Botany Manor Review

  • All Plant Solutions Guide
  • Detailed Guide (Seeds, Clues, and Explanation)
    • Chapter 1
    • Chapter 2
    • Chapter 3
    • Chapter 4
    • Chapter 5, Ending and Epilogue

It’s the 19th century – women aren’t taken seriously as scientists, industrial pollution is making a mess of things, cameras still require flash powder, and plants grow within seconds of being potted. Okay wait, that last one was probably never true. Still, it makes Botany Manor a more interesting – and playable – game, so you’ll just have to play along there.

In Botany Manor, you play as a retired botanist named Arabella Greene, who’s returned home to deal with some unfinished business. Keen to make her mark on the world of botany, she hopes to publish her herbarium ‘Forgotten Flora’.

To actually fill in the herbarium, however, she’ll have to grow the plants she’s made note of in the book. That’s where the puzzle-solving comes in.

Botany Manor Review

You see, the plants of ‘Forgotten Flora’ are by no means ordinary. Each one bears special requirements that must be satisfied for them to grow, and some of them even have special functions.

Over the course of the game, you will explore Botany Manor and its grounds, keeping an eye out for clues – research notes, letters, books, even fairy tales and equipment manuals – and gather them together in the herbarium. You have to assign each clue to a plant, with no further hints given, and these clues are only validated if you get all the clues to a plant right.

Botany Manor Review

But that’s not all – once you’ve figured out all the clues for a plant, you have to use those very clues to actually fulfill the plant’s requirements and have the plant bloom.

It sounds a bit intimidating, all the clue-gathering and puzzle-solving, but Botany Manor makes sure never to overwhelm you with clues. They’re spread out across areas, very short to parse, and easy to link to one another with their common themes. You’re only ever given two or three plants to figure out at a time in each of the game’s chapters, keeping you from going dizzy with clues and associations.

A more dedicated sort of puzzle enthusiast might even call the puzzles of Botany Manor easy, but I think they’re just right for an afternoon of enjoyment.

Botany Manor Review

For me, the greatest appeal of Botany Manor was in the game’s namesake: actually exploring the medieval manor, poking in its nooks and crannies, wandering about its grounds, running through corridors and looking out the windows. It made me feel like a child on a summer vacation, the way I could traverse any part of the manor I’d explored, building a mental map of what’s where (although actual maps are also provided!), and pretending to be lord of the manor, strutting around in my expansive grounds.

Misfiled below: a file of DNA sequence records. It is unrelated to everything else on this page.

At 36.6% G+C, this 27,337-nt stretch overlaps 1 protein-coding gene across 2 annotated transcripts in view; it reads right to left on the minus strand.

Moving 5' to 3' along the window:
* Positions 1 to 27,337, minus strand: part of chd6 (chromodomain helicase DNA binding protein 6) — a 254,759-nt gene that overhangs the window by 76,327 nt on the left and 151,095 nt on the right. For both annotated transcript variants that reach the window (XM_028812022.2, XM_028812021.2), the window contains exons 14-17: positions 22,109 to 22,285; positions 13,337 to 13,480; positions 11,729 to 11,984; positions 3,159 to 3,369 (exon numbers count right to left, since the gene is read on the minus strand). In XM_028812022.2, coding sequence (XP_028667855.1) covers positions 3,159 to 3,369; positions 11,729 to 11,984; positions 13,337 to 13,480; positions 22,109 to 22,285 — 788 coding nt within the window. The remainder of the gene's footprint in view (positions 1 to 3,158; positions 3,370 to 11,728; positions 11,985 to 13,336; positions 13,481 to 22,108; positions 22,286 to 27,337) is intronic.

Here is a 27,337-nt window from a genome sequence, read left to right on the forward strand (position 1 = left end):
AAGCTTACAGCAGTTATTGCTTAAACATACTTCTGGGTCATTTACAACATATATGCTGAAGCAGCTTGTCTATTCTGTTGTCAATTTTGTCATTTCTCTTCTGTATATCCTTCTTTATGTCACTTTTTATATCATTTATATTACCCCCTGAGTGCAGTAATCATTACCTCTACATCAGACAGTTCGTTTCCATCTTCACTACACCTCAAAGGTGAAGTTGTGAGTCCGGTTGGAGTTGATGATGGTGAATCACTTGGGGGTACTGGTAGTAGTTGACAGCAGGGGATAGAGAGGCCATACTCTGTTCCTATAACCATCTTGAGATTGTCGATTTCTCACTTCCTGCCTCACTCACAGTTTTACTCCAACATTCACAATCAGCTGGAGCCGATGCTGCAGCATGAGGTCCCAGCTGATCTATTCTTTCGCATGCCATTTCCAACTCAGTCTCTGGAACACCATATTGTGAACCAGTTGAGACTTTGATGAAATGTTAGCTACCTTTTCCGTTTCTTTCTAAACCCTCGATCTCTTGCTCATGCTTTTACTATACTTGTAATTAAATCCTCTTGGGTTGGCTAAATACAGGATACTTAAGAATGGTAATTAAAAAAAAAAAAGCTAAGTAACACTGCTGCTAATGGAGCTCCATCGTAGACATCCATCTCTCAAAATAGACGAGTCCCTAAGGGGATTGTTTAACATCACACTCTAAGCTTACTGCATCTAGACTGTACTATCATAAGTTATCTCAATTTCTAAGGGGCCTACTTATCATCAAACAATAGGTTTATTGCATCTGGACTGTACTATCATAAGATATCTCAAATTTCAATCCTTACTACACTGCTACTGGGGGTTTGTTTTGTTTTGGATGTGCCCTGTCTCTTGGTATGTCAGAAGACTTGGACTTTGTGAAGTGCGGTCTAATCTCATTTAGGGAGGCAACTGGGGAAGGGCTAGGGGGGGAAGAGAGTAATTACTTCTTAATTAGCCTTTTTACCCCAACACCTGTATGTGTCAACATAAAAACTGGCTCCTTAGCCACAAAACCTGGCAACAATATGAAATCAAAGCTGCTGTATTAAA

Solving the puzzles of Botany Manor requires creative thinking, and so the game was never a bore for me. Very often, I’d end a session of the game surprised at how much time I’d spent in the game without realizing it. The experience is helped in large part by the excellent herbarium itself, which comes with very helpful, labeled maps, a table of contents, and hints on where you might find seeds and clues.

The real star of the show, however, is Botany Manor’s sound design. Opening and closing the herbarium, flipping through its pages, tossing soil in pots – all of these actions have thoroughly tactile sound effects. Another favorite of mine was that whenever the game required me to get to the gatehouse at the edge of the manor grounds, the music would spur me on to run through the manor like a child expecting a delivery of toys.

There’s a sense of interacting with real objects, and the sense of immersion is further enhanced by the game charitably allowing you to sit on any chair found in the game. It’s a subtle touch, but I’m sure the digital avatar of elderly Arabella Greene appreciated it.

Speaking of Arabella, there’s plenty of clues about her life too, which aren’t connected to any of the plants. I’ll leave the details of these to your own exploration, leaving only my nitpick that the clues perhaps repeat their points too often. Arabella is, without a doubt, a staunch feminist, but the game seems to belabor that fact.

Nevertheless, the game’s eventual conclusion ties in nicely with the life that you uncover through all the clues, and I was left with a smile on my face and a lesson in my mind.

Botany Manor is a fantastic game that lasts only some four or five hours, making it an excellent one to settle into over an afternoon or perhaps a weekend. The puzzles are manageably spread out and require creative connection-building, and there’s a sweet story to uncover as you grow strange plants. Even if the game doesn’t leave a particularly deep impression, it’s certainly worth your time.

Developer: Balloon Studios
Country of Origin: United Kingdom
Publisher: Whitethorn Games
Release Date: April 9, 2024 (PC, Xbox One, Xbox Series X/S, Switch)

Rating: 4 out of 5.

This review is based on a copy of the game provided by the publisher. The PC version of Botany Manor was played for this review.

Thank you for reading our review of Botany Manor. Playing the game already? Check out our walkthrough of the game!

For more interesting articles about indie games, be sure to check out the links below.

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